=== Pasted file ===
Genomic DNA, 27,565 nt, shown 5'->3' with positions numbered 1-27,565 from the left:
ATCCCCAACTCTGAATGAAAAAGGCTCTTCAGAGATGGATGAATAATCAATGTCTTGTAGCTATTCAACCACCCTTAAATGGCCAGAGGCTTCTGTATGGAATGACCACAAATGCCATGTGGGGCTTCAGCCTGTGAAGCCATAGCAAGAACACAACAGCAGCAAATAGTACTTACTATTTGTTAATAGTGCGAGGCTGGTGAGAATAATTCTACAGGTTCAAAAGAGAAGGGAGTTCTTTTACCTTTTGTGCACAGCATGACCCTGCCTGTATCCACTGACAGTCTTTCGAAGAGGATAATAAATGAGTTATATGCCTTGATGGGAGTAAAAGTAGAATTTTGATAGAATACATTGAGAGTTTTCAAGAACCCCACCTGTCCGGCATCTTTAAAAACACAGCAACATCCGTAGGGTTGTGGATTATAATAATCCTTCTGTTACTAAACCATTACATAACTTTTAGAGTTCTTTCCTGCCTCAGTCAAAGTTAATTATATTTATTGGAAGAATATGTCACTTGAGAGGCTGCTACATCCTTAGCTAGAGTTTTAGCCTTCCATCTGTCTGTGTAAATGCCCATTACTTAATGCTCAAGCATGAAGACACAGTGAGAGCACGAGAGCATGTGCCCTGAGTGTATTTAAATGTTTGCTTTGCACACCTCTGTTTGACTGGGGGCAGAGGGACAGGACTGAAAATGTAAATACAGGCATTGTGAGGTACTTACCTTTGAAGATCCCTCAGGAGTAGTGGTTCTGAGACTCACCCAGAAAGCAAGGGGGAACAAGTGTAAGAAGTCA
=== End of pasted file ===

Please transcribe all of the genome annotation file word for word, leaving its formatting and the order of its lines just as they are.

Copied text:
Genomic DNA, 27,565 nt, shown 5'->3' with positions numbered 1-27,565 from the left:
ATCCCCAACTCTGAATGAAAAAGGCTCTTCAGAGATGGATGAATAATCAATGTCTTGTAGCTATTCAACCACCCTTAAATGGCCAGAGGCTTCTGTATGGAATGACCACAAATGCCATGTGGGGCTTCAGCCTGTGAAGCCATAGCAAGAACACAACAGCAGCAAATAGTACTTACTATTTGTTAATAGTGCGAGGCTGGTGAGAATAATTCTACAGGTTCAAAAGAGAAGGGAGTTCTTTTACCTTTTGTGCACAGCATGACCCTGCCTGTATCCACTGACAGTCTTTCGAAGAGGATAATAAATGAGTTATATGCCTTGATGGGAGTAAAAGTAGAATTTTGATAGAATACATTGAGAGTTTTCAAGAACCCCACCTGTCCGGCATCTTTAAAAACACAGCAACATCCGTAGGGTTGTGGATTATAATAATCCTTCTGTTACTAAACCATTACATAACTTTTAGAGTTCTTTCCTGCCTCAGTCAAAGTTAATTATATTTATTGGAAGAATATGTCACTTGAGAGGCTGCTACATCCTTAGCTAGAGTTTTAGCCTTCCATCTGTCTGTGTAAATGCCCATTACTTAATGCTCAAGCATGAAGACACAGTGAGAGCACGAGAGCATGTGCCCTGAGTGTATTTAAATGTTTGCTTTGCACACCTCTGTTTGACTGGGGGCAGAGGGACAGGACTGAAAATGTAAATACAGGCATTGTGAGGTACTTACCTTTGAAGATCCCTCAGGAGTAGTGGTTCTGAGACTCACCCAGAAAGCAAGGGGGAACAAGTGTAAGAAGTCA